If you don’t count Utah just running out the last 45 seconds on the clock at the end of the first half, the Utes scored on 10 of their first 12 possessions of the game (with the first two being field goals, followed by nothing but touchdowns the rest of the way).

In just a little over 30 minutes of game time, starting with 4:08 left to play in the second quarter, and continuing until late in the fourth quarter with only 3:58 left in the game, Utah scored 42 unanswered points.

Not only did the Utes have a balanced attack running the ball 42 times and throwing it 32 times, but they finally started airing the ball out downfield in order to stretch the defense. Utah averaged nearly 13 yards per completion and had five pass completions that gained 20 yards or more.

Going into the Oregon game, Travis Wilson had yet to throw a single touchdown pass all season long. Wilson tossed four touchdown passes against the Ducks (and ran a fifth one in himself). Even Devontae Booker threw a touchdown pass out of the backfield to a wide open Britain Covey on a trick play as part of the third quarter barrage.

The running game was also clicking on all cylinders as Booker finished the game with 98 yards rushing and Wilson had an even 100 (with 60 of those yards coming on a single play). The Utes averaged 6.5 yards per rush and had three running plays that gained more than 20 yards each.

Notably, Utah did not commit a single turnover and did not give up a single sack the entire game.


As good as the Utes offense was, the defense was just as good, if not better. Utah intercepted Oregon twice and recovered a fumble. After a slow start in the first three games that yielded only three total sacks, the Utes racked up five sacks against the Ducks.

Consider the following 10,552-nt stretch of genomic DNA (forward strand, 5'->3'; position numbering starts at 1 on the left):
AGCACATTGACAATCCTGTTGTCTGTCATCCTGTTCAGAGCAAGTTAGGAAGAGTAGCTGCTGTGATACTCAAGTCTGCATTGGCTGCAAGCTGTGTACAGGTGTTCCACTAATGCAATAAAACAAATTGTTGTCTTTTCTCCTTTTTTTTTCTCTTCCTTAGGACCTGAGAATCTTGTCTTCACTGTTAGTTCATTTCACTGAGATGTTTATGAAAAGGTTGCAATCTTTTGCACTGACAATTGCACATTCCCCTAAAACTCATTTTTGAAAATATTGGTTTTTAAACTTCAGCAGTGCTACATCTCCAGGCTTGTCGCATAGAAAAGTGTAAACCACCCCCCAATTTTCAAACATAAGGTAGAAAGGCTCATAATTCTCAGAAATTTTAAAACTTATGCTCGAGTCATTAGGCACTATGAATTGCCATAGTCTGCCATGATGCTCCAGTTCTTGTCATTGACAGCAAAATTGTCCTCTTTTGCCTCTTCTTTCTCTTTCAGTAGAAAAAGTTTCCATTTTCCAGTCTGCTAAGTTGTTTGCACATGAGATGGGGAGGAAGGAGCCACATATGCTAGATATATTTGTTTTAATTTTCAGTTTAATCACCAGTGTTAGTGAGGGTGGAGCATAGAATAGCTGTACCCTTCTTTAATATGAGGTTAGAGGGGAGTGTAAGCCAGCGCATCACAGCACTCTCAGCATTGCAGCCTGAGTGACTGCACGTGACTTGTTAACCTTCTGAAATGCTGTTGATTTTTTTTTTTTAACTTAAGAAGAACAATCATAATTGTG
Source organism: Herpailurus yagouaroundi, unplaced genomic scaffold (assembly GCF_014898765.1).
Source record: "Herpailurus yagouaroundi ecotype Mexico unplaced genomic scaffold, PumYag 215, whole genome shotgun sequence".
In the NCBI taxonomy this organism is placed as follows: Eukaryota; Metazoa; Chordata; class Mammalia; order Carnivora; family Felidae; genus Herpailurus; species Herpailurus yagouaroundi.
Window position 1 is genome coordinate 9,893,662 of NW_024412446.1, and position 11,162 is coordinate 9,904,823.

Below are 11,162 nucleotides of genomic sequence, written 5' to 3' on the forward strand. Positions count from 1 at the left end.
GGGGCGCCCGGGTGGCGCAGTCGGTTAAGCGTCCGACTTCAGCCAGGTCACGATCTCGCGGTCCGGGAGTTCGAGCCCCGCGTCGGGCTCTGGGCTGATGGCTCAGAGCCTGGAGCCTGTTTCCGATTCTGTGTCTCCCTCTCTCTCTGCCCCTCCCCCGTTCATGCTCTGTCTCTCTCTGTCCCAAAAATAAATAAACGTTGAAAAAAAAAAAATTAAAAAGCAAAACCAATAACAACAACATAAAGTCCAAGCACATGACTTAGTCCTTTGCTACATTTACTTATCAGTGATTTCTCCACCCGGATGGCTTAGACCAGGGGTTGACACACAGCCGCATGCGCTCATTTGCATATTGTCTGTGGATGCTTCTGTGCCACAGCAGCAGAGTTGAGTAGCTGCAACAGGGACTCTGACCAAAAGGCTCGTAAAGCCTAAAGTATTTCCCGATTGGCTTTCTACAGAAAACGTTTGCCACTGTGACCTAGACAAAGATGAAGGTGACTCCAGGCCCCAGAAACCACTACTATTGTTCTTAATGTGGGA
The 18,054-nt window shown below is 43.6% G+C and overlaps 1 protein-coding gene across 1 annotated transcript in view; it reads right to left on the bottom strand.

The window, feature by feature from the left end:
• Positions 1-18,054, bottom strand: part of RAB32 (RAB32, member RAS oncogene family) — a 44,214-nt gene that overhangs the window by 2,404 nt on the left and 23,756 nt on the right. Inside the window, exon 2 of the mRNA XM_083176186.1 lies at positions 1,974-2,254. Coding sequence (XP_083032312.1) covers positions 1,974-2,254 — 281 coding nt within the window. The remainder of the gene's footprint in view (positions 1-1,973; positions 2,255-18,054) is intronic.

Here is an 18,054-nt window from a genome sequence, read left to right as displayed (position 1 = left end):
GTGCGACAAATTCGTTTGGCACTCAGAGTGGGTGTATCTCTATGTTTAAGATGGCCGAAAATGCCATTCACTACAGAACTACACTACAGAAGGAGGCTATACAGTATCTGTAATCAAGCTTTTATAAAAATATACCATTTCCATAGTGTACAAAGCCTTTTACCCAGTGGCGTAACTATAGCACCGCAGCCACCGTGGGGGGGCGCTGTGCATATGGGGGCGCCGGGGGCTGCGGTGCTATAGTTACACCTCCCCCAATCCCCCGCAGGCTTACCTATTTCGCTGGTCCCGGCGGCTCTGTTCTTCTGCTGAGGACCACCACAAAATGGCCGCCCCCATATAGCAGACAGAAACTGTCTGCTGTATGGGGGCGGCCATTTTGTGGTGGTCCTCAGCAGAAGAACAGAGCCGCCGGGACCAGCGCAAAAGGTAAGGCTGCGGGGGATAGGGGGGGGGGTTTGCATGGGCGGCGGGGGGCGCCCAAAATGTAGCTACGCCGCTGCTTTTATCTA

Utah’s defense was simply stifling, holding Oregon scoreless for more than half of the game. The Ducks went through three different quarterbacks trying to find someone, anyone, who could move the ball against the seemingly impenetrable wall created by the Ute defense.

Special Teams

Utah’s special teams alone are worth the price of admission to the game.

Tom Hackett
Tom Hackett

Punter Tom Hackett was simply amazing. He flipped the field in the first quarter with a career-long 76-yard punt to the Oregon 8-yard line. Hackett didn’t even see the field again until the third quarter, when he one-handed a high snap and ran a fake punt 33 yards to convert a fourth-and-13 from Utah’s own 28-yard line. Utah only punted three times all game and Hackett pinned the Ducks inside their own 10-yard line on all three punts.

One of my favorite plays of the game was part of the third quarter bag of tricks. Oregon punted to Utah, and Britain Covey should win an Academy Award for faking his attempt to run underneath and field the punt on one side of the field, attracting the attention of virtually every Duck running downfield to cover the punt, while Boobie Hobbs actually fielded the punt virtually unnoticed on the other side of the field and ran it back 69-yards untouched for a touchdown.

Here’s hoping that similar to the legend of Jerry Seinfeld’s speed only swelling to mythical proportions with his refusal to run again, Utah’s victory over Oregon will only loom larger over the coming week as the Utes have a bye and don’t play again until they host California on Saturday, Oct. 10.

Bleeding Red is a sports column written by Dwayne Vance. The opinions expressed are not necessarily those of St. George News.

Email: [email protected]

Twitter: @oldschoolag

Copyright St. George News, LLC, 2015, all rights reserved.